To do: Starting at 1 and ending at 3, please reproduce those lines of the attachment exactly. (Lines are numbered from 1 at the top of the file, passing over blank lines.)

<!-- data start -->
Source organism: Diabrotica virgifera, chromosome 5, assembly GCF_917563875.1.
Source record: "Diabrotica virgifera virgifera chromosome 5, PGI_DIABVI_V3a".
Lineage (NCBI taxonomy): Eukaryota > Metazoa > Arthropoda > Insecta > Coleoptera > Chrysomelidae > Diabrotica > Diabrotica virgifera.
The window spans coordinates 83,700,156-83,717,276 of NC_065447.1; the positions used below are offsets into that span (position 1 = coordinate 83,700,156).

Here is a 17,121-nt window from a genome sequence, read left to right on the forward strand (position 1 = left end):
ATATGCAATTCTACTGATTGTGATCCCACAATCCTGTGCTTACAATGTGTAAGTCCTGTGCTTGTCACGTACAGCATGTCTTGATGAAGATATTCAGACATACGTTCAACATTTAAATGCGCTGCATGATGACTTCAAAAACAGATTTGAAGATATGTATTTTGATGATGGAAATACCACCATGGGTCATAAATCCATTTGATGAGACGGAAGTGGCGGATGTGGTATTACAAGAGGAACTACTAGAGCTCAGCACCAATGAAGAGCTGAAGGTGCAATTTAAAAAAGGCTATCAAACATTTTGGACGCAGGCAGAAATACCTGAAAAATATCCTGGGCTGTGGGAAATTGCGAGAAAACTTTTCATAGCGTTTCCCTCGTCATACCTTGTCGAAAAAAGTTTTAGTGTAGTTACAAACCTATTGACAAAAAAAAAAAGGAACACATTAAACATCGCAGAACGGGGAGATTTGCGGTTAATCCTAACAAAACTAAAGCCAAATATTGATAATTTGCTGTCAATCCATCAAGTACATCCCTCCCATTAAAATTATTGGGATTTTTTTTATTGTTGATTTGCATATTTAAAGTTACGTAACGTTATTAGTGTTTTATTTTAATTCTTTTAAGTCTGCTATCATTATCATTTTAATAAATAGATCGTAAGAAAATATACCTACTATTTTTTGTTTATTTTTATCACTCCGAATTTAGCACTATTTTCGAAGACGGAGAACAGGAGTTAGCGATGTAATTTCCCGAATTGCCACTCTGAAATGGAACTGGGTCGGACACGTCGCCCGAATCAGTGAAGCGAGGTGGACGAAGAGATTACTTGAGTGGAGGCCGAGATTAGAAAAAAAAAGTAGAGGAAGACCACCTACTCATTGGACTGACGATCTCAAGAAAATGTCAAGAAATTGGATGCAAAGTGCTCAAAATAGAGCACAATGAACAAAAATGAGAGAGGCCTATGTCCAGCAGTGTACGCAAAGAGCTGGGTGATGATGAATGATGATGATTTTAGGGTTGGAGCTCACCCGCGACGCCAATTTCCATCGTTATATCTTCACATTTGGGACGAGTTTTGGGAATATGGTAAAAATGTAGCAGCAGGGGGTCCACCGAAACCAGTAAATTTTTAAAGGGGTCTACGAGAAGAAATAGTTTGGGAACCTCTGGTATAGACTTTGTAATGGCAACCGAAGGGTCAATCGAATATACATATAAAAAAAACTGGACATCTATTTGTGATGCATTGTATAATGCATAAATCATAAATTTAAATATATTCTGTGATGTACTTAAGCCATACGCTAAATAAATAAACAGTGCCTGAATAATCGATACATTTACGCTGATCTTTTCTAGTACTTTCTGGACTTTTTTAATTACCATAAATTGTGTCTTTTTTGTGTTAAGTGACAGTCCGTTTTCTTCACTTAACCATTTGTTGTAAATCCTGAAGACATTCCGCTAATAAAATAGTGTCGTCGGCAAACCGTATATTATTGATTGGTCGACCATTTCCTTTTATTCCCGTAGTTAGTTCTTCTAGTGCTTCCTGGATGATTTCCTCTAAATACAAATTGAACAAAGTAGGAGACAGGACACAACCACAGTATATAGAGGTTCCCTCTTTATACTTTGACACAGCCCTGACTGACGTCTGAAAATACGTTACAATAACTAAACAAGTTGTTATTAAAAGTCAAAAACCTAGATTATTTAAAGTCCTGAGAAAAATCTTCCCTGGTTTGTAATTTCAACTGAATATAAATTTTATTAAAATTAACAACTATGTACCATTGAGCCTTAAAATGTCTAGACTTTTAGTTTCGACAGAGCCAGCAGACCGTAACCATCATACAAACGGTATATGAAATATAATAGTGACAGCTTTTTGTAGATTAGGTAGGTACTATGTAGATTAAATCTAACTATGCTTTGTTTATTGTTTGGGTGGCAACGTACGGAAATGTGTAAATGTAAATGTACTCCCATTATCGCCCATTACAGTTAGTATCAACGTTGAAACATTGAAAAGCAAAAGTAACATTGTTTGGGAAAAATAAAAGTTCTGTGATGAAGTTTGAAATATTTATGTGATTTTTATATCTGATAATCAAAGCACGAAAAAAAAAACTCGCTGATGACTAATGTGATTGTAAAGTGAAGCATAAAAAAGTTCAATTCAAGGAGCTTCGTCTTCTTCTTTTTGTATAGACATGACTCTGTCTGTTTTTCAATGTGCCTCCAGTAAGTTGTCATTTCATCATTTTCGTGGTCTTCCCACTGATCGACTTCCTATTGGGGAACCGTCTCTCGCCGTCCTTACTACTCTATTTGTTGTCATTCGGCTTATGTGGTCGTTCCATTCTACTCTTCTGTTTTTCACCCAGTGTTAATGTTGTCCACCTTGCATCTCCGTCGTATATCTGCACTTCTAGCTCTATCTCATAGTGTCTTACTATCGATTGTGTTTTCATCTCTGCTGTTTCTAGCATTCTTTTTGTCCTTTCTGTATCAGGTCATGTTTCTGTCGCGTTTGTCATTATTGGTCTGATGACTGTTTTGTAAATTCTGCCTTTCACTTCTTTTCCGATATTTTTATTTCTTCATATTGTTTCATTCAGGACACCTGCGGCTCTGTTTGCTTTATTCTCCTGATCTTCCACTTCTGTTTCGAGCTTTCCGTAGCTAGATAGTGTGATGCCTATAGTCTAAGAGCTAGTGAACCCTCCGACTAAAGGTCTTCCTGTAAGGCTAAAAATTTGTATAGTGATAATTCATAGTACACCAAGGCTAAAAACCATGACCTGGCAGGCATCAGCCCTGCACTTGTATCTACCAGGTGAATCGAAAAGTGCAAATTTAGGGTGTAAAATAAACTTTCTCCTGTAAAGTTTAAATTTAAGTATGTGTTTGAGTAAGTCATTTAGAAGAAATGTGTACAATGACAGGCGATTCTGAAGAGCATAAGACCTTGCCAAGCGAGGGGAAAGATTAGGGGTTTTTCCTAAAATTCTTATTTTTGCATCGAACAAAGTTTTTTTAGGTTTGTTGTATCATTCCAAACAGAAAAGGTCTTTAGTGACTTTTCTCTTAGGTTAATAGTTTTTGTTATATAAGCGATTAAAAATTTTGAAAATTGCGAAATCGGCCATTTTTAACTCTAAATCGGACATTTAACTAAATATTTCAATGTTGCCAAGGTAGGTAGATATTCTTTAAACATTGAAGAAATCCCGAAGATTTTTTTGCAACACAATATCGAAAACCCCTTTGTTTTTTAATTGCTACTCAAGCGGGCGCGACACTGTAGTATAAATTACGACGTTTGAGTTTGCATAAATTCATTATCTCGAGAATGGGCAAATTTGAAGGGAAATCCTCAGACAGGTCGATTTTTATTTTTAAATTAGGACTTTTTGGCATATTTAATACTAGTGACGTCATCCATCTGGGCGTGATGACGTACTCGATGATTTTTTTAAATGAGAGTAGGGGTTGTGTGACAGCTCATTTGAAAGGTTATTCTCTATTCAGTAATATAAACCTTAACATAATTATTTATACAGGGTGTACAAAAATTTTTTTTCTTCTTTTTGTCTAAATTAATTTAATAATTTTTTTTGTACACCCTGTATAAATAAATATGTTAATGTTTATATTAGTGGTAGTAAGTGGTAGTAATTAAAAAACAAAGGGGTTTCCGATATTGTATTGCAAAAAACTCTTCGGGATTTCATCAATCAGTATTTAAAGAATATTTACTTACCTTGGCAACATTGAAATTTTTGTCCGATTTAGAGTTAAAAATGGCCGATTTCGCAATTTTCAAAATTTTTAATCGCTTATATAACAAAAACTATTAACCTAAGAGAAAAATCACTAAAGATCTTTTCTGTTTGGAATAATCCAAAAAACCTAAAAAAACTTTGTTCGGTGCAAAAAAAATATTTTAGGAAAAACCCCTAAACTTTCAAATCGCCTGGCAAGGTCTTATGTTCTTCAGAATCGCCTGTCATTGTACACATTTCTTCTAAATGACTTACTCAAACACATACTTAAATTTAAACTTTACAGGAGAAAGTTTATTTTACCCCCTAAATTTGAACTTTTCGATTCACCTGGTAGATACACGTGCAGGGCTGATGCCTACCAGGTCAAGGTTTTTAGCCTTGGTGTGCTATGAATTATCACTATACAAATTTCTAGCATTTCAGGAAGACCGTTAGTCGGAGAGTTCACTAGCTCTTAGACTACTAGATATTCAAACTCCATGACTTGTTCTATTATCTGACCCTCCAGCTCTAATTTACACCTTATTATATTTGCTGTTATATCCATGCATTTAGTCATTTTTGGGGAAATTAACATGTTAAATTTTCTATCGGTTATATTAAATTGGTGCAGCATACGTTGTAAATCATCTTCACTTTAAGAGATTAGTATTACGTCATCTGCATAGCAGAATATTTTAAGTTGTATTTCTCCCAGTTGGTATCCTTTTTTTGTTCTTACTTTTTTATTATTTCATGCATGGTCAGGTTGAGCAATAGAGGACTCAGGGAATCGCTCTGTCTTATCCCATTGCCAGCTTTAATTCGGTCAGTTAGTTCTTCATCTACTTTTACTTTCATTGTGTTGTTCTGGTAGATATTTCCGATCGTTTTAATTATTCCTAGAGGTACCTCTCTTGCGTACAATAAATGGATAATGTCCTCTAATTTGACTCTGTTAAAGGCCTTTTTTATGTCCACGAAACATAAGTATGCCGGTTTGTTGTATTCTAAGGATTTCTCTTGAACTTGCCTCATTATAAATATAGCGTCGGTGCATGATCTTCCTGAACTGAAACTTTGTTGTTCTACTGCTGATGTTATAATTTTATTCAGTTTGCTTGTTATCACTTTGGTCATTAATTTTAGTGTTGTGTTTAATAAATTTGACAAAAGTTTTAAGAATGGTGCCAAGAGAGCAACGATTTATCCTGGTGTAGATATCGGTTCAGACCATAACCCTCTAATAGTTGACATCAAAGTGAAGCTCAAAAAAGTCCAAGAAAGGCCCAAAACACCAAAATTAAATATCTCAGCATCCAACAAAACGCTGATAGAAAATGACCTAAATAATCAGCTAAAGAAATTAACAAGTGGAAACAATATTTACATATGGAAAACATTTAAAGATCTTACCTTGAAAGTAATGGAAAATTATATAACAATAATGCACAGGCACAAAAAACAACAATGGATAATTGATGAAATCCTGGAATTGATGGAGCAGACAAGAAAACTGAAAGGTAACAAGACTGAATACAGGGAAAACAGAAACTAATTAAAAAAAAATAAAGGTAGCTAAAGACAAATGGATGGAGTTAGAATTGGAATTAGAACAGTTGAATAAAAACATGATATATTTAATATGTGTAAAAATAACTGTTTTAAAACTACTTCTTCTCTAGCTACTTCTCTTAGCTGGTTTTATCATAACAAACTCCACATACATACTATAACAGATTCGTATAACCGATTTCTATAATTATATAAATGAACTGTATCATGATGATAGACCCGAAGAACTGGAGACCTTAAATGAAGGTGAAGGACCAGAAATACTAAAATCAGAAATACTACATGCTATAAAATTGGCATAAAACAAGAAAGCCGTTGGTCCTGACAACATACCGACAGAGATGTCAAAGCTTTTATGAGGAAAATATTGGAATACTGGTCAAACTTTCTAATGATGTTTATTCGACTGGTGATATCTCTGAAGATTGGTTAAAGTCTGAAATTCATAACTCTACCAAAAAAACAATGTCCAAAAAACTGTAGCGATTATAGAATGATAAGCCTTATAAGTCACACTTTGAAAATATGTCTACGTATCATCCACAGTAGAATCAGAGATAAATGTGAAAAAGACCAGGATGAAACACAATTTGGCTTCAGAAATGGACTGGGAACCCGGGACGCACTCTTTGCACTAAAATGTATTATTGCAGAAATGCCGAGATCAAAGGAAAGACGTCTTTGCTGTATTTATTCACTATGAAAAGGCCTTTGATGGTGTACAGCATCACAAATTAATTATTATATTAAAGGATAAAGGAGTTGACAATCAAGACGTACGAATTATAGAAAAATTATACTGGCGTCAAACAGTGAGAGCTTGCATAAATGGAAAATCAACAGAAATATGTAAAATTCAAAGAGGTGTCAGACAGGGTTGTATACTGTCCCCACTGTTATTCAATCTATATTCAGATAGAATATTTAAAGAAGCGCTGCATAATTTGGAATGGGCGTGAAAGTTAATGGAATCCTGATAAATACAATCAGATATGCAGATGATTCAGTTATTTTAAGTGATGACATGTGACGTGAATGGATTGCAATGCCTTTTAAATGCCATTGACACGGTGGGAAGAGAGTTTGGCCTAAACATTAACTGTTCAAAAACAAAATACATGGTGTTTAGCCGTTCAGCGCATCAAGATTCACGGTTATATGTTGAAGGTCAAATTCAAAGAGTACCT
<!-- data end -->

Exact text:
Source organism: Diabrotica virgifera, chromosome 5, assembly GCF_917563875.1.
Source record: "Diabrotica virgifera virgifera chromosome 5, PGI_DIABVI_V3a".
Lineage (NCBI taxonomy): Eukaryota > Metazoa > Arthropoda > Insecta > Coleoptera > Chrysomelidae > Diabrotica > Diabrotica virgifera.